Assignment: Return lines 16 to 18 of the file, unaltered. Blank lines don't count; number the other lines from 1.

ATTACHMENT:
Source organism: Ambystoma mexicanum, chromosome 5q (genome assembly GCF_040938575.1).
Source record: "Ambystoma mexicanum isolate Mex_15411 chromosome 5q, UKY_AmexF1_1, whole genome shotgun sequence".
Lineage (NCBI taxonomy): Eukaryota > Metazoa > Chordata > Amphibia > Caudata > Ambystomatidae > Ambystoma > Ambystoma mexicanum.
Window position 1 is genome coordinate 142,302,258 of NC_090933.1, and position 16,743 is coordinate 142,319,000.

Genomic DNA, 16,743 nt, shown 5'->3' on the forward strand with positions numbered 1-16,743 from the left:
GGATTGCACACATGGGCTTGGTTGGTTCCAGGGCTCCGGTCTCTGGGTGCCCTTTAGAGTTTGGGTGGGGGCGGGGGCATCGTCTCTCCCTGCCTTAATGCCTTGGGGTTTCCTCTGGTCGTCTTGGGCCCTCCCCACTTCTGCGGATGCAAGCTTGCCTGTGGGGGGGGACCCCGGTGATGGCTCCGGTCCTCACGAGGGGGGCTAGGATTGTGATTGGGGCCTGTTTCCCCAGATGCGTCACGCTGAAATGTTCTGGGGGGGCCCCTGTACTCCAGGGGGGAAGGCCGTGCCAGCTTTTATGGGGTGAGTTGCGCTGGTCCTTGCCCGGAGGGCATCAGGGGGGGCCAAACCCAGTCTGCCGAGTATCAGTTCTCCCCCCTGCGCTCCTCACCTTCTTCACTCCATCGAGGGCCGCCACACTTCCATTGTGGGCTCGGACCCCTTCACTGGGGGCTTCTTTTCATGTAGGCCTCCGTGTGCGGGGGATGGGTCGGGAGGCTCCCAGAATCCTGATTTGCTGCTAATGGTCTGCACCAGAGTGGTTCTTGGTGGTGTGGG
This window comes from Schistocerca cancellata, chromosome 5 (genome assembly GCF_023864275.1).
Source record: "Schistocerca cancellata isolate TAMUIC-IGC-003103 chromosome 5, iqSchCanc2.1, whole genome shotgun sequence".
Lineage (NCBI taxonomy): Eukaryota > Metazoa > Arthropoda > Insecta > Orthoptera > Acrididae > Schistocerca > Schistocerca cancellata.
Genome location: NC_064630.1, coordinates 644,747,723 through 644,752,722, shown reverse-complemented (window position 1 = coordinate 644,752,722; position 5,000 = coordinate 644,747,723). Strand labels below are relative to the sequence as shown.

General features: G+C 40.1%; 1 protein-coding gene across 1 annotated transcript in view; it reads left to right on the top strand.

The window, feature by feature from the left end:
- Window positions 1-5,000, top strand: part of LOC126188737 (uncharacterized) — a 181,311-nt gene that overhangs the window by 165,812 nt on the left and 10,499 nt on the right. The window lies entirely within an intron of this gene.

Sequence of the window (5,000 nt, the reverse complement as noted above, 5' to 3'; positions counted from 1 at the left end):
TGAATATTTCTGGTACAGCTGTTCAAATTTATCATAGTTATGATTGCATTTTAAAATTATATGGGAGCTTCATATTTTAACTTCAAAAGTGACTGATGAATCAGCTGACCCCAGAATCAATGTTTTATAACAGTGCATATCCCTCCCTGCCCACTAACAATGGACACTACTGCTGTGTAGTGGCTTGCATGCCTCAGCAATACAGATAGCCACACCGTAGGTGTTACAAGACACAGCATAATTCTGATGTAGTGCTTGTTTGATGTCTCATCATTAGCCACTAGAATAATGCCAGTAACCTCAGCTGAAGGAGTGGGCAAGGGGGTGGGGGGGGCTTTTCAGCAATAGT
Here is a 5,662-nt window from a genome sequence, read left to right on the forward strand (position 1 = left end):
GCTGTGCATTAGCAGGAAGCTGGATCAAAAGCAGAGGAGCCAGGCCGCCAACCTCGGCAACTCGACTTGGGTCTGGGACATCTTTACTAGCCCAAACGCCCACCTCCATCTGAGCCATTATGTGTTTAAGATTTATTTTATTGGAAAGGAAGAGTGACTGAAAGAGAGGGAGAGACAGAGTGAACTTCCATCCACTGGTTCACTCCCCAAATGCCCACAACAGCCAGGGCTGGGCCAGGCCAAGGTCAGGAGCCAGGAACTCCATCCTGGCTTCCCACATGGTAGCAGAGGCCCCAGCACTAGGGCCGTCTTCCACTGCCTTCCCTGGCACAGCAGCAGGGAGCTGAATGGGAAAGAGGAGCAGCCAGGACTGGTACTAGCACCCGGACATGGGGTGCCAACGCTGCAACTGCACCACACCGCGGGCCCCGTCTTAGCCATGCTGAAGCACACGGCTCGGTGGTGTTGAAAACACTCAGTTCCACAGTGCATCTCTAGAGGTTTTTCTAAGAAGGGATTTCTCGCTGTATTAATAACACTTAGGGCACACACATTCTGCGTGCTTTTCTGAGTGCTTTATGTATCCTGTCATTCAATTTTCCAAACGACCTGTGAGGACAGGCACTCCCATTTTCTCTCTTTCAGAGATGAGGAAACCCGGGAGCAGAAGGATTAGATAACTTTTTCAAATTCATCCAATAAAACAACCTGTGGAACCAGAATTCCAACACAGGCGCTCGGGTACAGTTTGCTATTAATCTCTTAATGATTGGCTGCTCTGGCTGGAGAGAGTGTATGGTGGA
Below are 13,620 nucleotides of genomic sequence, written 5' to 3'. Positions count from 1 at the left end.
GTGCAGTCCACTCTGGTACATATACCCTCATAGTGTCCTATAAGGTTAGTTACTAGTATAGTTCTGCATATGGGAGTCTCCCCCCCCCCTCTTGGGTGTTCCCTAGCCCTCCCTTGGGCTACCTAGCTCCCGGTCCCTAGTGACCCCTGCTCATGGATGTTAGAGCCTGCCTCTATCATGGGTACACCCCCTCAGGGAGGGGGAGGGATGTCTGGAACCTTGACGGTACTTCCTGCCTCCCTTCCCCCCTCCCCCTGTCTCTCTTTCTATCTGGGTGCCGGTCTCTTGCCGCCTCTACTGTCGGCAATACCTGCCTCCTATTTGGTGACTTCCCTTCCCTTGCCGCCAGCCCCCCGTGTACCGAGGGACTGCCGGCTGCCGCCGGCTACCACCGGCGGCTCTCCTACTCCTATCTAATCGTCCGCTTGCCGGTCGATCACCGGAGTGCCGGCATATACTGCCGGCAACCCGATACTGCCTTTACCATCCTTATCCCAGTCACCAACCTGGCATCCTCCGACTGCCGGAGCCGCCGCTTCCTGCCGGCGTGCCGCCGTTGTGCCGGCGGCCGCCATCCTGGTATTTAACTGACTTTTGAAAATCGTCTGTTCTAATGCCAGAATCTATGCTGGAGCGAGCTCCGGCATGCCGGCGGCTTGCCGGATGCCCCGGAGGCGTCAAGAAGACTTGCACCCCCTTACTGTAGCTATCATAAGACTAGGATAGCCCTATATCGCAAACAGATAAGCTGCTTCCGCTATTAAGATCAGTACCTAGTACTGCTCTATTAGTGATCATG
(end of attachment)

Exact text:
Here is a 5,662-nt window from a genome sequence, read left to right on the forward strand (position 1 = left end):
GCTGTGCATTAGCAGGAAGCTGGATCAAAAGCAGAGGAGCCAGGCCGCCAACCTCGGCAACTCGACTTGGGTCTGGGACATCTTTACTAGCCCAAACGCCCACCTCCATCTGAGCCATTATGTGTTTAAGATTTATTTTATTGGAAAGGAAGAGTGACTGAAAGAGAGGGAGAGACAGAGTGAACTTCCATCCACTGGTTCACTCCCCAAATGCCCACAACAGCCAGGGCTGGGCCAGGCCAAGGTCAGGAGCCAGGAACTCCATCCTGGCTTCCCACATGGTAGCAGAGGCCCCAGCACTAGGGCCGTCTTCCACTGCCTTCCCTGGCACAGCAGCAGGGAGCTGAATGGGAAAGAGGAGCAGCCAGGACTGGTACTAGCACCCGGACATGGGGTGCCAACGCTGCAACTGCACCACACCGCGGGCCCCGTCTTAGCCATGCTGAAGCACACGGCTCGGTGGTGTTGAAAACACTCAGTTCCACAGTGCATCTCTAGAGGTTTTTCTAAGAAGGGATTTCTCGCTGTATTAATAACACTTAGGGCACACACATTCTGCGTGCTTTTCTGAGTGCTTTATGTATCCTGTCATTCAATTTTCCAAACGACCTGTGAGGACAGGCACTCCCATTTTCTCTCTTTCAGAGATGAGGAAACCCGGGAGCAGAAGGATTAGATAACTTTTTCAAATTCATCCAATAAAACAACCTGTGGAACCAGAATTCCAACACAGGCGCTCGGGTACAGTTTGCTATTAATCTCTTAATGATTGGCTGCTCTGGCTGGAGAGAGTGTATGGTGGA
Below are 13,620 nucleotides of genomic sequence, written 5' to 3'. Positions count from 1 at the left end.